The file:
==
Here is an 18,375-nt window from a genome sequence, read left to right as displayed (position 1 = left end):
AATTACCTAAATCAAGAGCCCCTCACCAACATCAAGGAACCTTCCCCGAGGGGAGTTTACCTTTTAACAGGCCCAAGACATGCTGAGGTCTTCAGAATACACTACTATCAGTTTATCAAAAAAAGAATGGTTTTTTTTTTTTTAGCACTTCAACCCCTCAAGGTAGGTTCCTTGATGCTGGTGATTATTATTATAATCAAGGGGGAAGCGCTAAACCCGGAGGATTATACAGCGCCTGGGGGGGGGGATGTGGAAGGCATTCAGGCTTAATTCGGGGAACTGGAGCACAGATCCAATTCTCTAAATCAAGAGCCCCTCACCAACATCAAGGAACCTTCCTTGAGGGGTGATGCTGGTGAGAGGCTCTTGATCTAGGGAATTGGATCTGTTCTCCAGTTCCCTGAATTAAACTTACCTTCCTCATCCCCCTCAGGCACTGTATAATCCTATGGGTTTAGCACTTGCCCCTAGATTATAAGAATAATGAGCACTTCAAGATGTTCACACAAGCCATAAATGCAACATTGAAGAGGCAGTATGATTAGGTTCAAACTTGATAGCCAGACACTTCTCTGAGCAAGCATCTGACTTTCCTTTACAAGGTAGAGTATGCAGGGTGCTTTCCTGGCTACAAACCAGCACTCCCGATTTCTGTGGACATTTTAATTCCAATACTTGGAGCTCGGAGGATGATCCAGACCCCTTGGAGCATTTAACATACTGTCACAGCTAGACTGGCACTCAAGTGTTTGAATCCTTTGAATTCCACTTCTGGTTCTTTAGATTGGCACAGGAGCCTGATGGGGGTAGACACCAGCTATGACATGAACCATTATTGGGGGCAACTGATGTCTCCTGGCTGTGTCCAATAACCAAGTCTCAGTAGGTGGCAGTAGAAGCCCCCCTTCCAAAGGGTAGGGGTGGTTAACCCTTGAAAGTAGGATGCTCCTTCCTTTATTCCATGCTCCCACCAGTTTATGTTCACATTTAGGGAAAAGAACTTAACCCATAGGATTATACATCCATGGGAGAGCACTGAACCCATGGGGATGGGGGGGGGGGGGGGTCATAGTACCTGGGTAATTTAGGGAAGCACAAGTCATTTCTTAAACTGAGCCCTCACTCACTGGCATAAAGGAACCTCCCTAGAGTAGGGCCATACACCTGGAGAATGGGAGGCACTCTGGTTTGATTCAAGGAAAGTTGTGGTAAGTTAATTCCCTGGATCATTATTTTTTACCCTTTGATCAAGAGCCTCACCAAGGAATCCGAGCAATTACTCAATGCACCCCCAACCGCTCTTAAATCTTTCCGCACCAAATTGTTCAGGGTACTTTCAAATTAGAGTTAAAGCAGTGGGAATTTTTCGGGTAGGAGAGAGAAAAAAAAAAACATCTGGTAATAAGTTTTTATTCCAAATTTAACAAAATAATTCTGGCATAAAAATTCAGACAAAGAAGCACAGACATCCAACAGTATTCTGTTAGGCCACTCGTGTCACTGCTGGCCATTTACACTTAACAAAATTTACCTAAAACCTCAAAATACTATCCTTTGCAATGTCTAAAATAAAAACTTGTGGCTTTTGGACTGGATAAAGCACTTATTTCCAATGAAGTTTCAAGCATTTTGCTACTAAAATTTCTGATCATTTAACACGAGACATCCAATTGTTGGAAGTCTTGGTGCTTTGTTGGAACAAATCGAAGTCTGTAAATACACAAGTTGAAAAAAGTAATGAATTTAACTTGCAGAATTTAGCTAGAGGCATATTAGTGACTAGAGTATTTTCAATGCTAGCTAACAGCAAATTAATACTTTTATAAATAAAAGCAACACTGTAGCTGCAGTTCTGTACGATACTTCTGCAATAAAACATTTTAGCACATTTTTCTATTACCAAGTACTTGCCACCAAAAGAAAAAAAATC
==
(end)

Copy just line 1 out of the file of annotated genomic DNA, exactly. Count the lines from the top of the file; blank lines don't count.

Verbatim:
Here is an 18,375-nt window from a genome sequence, read left to right as displayed (position 1 = left end):